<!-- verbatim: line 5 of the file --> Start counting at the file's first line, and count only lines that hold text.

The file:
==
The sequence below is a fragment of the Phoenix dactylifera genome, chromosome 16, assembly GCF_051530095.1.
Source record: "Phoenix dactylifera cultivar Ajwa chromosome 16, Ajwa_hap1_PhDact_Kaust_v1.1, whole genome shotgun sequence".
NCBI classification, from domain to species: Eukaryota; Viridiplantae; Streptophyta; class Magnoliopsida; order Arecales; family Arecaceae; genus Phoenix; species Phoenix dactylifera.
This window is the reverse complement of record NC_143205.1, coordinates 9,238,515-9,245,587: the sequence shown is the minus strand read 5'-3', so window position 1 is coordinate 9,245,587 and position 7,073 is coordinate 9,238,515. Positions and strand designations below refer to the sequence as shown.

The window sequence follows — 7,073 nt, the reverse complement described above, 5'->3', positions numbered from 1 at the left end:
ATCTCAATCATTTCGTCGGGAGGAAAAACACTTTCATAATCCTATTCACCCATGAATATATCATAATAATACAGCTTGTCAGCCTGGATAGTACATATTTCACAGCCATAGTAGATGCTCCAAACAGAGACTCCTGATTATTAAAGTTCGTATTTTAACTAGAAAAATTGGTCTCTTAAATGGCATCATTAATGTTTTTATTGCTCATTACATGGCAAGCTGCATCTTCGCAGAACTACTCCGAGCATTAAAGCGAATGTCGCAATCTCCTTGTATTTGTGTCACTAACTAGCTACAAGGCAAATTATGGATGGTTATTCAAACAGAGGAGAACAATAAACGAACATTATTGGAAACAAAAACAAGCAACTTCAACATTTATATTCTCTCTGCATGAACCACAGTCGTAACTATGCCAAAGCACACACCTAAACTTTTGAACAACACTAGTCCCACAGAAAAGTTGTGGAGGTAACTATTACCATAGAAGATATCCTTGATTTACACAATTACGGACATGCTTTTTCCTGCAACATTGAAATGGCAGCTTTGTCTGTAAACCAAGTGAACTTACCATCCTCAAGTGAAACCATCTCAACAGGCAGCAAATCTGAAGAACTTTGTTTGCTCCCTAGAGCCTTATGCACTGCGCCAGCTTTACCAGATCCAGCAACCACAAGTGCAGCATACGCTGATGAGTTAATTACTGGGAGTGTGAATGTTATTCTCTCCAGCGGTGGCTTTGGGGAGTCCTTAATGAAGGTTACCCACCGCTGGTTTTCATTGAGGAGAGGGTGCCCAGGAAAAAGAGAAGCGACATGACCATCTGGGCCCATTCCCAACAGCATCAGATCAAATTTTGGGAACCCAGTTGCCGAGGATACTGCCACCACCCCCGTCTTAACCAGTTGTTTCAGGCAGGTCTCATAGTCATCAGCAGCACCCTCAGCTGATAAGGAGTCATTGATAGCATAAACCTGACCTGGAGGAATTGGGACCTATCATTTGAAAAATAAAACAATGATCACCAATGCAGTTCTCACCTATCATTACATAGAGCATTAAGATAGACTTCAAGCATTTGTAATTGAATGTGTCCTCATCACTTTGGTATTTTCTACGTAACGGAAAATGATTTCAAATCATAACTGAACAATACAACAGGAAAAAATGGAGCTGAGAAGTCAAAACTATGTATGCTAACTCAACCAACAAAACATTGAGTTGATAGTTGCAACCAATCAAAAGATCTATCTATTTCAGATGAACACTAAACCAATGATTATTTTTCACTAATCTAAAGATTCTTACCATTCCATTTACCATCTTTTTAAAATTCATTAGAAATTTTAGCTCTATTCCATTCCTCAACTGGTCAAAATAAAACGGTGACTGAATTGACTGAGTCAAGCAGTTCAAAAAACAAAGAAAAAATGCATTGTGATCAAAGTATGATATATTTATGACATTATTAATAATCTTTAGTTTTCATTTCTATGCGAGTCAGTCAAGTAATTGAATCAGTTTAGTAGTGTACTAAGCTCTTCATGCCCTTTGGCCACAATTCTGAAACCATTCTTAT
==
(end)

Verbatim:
The window sequence follows — 7,073 nt, the reverse complement described above, 5'->3', positions numbered from 1 at the left end: